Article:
Masterclass with Maartje Abbenhuis on diplomacy at war and peace after 1815
Beginning with a review of Maartje Abbenhuis’ own work on neutrality, internationalism and the The Hague conferences, this masterclass investigates the ways in which historians construct the history of international politics, the sources they use, the lenses of interpretation they prioritise and the methodologies they apply.
Questions to be addressed include: How do we account for power in international history? How do we assign relevance to concepts and ideas? How can we describe systemic developments ‘from above’ and ‘from below’? How do we account for the ‘power of the people’ in a field that is so often defined by the ‘power of the state’?
Maartje Abbenhuis is a historian of neutrality and internationalism, particularly in Europe in the period 1815 –1919. She is the recipient of two Royal Society of New Zealand Marsden Grants: one in 2004 for work on the borderlands of the Netherlands in the First World War, one in 2014 for her Hague conferences project. She is in the process of co-authoring two further books for Bloomsbury: The First Age of Globalisation: An International History 1815-1918 (with Gordon Morrell, forthcoming, 2019) and Global War, Global Catastrophe. Neutrals, Belligerents and the Transformation of the First World War (with Ismee Tames, forthcoming, 2020).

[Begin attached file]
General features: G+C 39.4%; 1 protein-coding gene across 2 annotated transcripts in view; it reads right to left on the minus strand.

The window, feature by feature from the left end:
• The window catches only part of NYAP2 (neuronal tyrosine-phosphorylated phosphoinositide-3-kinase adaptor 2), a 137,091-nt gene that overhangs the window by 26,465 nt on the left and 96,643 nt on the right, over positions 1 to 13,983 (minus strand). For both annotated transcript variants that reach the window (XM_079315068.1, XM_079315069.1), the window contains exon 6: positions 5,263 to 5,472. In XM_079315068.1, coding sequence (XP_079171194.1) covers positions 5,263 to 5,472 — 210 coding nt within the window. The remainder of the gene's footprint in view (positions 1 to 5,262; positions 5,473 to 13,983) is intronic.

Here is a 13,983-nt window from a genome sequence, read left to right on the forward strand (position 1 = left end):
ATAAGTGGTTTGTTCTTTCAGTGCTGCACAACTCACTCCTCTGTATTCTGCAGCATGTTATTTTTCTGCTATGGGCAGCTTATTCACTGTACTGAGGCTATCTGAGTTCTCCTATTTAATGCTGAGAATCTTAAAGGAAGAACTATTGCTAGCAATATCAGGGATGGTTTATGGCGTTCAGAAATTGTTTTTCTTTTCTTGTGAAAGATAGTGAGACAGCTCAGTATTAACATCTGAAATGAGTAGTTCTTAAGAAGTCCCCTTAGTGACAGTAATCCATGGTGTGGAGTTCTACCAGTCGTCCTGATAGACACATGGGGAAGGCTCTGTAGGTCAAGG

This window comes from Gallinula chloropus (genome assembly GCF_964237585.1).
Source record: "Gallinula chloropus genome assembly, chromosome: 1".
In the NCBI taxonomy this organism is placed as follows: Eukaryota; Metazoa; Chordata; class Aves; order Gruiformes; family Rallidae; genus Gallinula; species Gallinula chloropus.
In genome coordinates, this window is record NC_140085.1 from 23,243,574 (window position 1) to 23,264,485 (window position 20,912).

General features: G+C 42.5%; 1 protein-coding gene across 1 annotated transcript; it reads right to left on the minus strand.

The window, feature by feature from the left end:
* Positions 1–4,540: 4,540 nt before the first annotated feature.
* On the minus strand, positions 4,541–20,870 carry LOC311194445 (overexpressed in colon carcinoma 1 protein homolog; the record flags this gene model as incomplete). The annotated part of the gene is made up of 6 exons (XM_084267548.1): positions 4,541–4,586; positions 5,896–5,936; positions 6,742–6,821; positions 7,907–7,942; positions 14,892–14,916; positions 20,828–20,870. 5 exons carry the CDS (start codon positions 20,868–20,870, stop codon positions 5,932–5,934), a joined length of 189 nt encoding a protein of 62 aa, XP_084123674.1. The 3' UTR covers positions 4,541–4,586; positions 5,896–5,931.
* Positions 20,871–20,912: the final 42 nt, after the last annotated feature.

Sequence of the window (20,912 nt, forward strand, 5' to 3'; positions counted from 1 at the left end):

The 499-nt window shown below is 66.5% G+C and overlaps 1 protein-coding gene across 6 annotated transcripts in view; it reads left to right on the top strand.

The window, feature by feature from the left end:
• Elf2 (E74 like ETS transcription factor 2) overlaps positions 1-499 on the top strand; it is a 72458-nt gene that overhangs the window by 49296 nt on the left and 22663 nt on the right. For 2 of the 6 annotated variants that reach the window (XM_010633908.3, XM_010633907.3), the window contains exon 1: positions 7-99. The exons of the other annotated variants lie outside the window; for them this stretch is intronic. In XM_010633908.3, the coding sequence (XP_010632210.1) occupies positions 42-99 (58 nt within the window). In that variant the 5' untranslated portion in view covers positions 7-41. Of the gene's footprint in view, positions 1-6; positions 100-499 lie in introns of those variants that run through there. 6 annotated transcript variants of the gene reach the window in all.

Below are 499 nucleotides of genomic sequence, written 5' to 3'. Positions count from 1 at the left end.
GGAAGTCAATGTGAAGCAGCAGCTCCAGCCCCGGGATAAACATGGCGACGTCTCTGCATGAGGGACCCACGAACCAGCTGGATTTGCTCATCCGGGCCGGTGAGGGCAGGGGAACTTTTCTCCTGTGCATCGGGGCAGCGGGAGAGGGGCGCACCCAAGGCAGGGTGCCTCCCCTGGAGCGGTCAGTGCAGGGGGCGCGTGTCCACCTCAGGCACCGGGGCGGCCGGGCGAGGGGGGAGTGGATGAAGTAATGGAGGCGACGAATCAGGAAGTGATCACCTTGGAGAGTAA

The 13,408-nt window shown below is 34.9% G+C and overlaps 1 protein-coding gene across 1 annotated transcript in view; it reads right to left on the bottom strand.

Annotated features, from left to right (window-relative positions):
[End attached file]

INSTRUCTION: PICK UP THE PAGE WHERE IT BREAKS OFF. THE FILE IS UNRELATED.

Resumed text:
Location: Utrecht, Drift 23, room 2.07
Date: 13 May 2019, 13.00 – 17.00 hrs
Registration: send an email to Annejet Landman: email@example.com
Compensation: 1 ECTS, Open for PhD candidates and Research Master Students
Information: Erik de Lange, e.deLange@uu.nl